Working The Right Way To Save The Bay

2016-09-26T17:00:43+00:00 September 26, 2016|
The Chesapeake Bay watershed spans 64,000 miles and is the focus of restoration efforts by several states (Credit: Ben Schumin/Wikipedia).

(Click to enlarge) The Chesapeake Bay watershed spans 64,000 miles and is the focus of restoration efforts by several states (Credit: Ben Schumin/Wikipedia).

For residents of Maryland and Virginia, the Chesapeake Bay is a hallmark of family vacations, weekend getaways, adventures in crabbing or clamming, or even part of their backyard. The bay is the largest estuary in the U.S., with a watershed spanning over 64,000 miles into which 150 rivers and streams flow. In the expanse of the bay’s watershed, agriculture reigns dominant with over 80,000 farms bringing in billions of dollars in sales every year. However, the agriculture industry can have a profound impact on the estuary by releasing runoff, sediments, and nutrients into water.

When waters become overloaded with nutrients such as nitrogen and phosphorous, harmful algal blooms can occur that kill seagrasses, fish, and shellfish. Therefore, science-based conservation, restoration, and rehabilitation have been important practices to improve water quality and overall ecosystem health for numerous aquatic organisms that inhabit the estuary. On September 22, the House Agriculture Subcommittee on Conservation and Forestry held a hearing to review the rehabilitation practices that have been implemented in the Chesapeake Bay watershed in recent years.

Mr. Jason Weller (Chief, Natural Resources Conservation Service (NRCS), U.S. Department of Agriculture) testified that the program he heads is helping farmers utilize conservation systems to reduce nutrient and sediment loss from their fields into waters that flow into the bay. Examples include having a buffer zone to decrease erosion and loss of sediment from fields and waste management systems to reduce nutrient loss. These conservation practices are voluntary for farmers but are funded by federal programs, which have invested nearly $1 billion dollars since 2009.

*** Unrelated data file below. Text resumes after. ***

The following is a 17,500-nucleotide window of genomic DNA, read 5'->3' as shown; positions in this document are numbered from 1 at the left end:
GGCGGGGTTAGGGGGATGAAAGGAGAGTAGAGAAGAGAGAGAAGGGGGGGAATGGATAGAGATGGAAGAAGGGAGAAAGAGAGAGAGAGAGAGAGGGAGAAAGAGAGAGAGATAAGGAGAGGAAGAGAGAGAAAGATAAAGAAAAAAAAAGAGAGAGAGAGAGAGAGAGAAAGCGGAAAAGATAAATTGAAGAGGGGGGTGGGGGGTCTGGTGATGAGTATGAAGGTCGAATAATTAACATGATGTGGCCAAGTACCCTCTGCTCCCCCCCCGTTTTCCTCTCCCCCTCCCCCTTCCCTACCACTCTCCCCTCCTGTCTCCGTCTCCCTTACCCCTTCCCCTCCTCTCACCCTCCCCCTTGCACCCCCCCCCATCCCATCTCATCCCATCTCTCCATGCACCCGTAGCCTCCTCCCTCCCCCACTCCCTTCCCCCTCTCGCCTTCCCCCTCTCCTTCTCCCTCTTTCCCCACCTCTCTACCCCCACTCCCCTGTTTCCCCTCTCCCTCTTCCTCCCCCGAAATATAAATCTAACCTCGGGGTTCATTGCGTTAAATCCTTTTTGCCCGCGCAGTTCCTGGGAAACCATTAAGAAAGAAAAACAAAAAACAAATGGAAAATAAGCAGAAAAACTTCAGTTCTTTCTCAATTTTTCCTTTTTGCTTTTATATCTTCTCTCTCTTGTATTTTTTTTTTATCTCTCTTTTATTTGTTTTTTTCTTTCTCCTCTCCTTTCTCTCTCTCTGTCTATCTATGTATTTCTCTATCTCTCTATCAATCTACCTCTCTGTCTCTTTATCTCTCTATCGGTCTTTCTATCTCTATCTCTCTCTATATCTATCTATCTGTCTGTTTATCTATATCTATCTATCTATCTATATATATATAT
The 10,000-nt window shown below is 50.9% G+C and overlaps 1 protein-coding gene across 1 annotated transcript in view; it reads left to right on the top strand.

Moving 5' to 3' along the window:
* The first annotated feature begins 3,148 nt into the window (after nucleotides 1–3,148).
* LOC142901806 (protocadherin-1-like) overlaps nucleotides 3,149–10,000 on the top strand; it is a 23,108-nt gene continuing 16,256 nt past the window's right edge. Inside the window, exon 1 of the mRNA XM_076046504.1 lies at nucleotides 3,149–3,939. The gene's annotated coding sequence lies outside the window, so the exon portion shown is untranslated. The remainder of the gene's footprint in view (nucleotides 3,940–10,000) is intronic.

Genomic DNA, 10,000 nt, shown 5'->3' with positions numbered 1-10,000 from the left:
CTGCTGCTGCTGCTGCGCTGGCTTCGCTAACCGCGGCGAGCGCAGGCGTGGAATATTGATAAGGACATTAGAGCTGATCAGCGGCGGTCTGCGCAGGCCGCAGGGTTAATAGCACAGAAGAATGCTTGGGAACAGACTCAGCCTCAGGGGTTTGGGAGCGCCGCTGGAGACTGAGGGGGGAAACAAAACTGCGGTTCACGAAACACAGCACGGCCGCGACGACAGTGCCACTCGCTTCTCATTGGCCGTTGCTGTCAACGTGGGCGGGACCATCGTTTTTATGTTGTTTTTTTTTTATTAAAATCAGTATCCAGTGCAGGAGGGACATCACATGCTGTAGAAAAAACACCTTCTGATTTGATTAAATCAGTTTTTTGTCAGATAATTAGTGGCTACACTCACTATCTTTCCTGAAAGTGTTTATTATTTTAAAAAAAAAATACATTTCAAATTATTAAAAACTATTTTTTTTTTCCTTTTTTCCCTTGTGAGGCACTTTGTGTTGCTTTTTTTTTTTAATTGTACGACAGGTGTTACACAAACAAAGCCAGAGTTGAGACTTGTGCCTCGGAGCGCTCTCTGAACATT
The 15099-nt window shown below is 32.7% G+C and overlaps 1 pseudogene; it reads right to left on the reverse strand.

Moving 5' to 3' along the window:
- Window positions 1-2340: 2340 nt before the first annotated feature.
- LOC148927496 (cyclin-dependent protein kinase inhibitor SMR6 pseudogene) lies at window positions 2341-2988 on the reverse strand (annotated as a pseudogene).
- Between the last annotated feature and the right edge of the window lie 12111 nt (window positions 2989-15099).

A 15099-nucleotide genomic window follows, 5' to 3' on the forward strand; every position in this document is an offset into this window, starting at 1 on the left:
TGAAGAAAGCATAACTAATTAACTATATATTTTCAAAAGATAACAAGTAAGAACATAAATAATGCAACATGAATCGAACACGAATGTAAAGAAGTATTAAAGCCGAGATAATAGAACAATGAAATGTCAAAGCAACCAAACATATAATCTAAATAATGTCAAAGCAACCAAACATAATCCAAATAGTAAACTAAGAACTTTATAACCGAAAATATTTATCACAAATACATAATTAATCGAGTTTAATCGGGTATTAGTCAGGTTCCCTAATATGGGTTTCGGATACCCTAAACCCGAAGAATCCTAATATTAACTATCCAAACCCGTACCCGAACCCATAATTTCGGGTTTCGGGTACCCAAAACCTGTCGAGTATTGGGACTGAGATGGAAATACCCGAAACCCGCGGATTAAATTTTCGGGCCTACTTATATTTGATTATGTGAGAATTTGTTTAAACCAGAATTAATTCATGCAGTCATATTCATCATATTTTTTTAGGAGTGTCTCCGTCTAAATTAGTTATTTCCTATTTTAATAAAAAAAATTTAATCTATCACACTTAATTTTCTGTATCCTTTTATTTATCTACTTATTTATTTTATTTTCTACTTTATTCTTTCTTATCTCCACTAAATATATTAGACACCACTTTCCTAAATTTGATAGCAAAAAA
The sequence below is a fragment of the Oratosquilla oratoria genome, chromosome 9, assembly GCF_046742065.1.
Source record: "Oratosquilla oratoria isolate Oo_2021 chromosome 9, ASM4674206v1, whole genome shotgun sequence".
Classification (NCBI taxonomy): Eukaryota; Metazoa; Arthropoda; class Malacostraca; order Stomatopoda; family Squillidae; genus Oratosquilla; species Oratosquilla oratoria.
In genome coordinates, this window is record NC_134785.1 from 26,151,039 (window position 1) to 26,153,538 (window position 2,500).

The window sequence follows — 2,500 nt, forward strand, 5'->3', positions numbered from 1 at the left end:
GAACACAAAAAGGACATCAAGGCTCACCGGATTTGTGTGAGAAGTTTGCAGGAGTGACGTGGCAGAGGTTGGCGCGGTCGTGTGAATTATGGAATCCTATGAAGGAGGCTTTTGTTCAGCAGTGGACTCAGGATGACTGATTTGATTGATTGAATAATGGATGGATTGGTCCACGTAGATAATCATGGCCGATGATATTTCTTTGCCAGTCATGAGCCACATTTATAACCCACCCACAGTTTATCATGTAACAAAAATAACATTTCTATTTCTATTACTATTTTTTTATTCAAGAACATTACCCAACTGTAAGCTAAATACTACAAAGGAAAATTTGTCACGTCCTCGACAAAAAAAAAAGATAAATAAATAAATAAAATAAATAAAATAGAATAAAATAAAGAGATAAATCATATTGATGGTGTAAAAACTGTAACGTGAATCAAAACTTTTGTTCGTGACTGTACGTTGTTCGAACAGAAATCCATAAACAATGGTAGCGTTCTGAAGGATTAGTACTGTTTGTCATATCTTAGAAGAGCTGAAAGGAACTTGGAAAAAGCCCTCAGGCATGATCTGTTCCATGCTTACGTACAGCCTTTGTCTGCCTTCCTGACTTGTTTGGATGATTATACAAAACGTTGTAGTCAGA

Pennsylvania is one of several states that does not have coastline on the Chesapeake but is home to rivers and streams that are part of the watershed or drainage basin. Runoff from the state comprises 55 percent of the total nitrogen load to the bay. In 2010, the Environmental Protection Agency (EPA) mandated that Pennsylvania reduce its nitrogen load to the bay by more than 40 percent by 2025. In his written testimony, Mr. Russell Redding (Secretary, Pennsylvania Department of Agriculture) explained that the Keystone State has been working hard to reduce their impacts on the bay with help from the NRCS, but “unfortunately, both federal and state resources are limited, even with significant federal investment in conservation programs.” Voluntary practices are needed to help pick up what the limited federal funds cannot cover. An example of a voluntary practice is the creation of “conservation districts” (in all but one county in Pennsylvania) that implement environmental programs and can also inspect farms for nutrient management and erosion control plans.

While Chairman Thompson believes voluntary practices are more effective than governmental mandates, Mr. Weller remained optimistic of the collaboration between federal agency programs and the voluntary practices of farmers. “We need to celebrate. We’ve collectively made huge progress,” Mr. Weller claimed.

Overall, the hearing reflected the positive opinions about the progress of restoring the health and water quality of Chesapeake Bay by reducing nutrient loads. The vast and beloved Chesapeake Bay is on the mend, but there is still more to be done to completely restore the watershed that millions of people and thousands of plant and animals species call home. The hope is that one day it will be fully healed.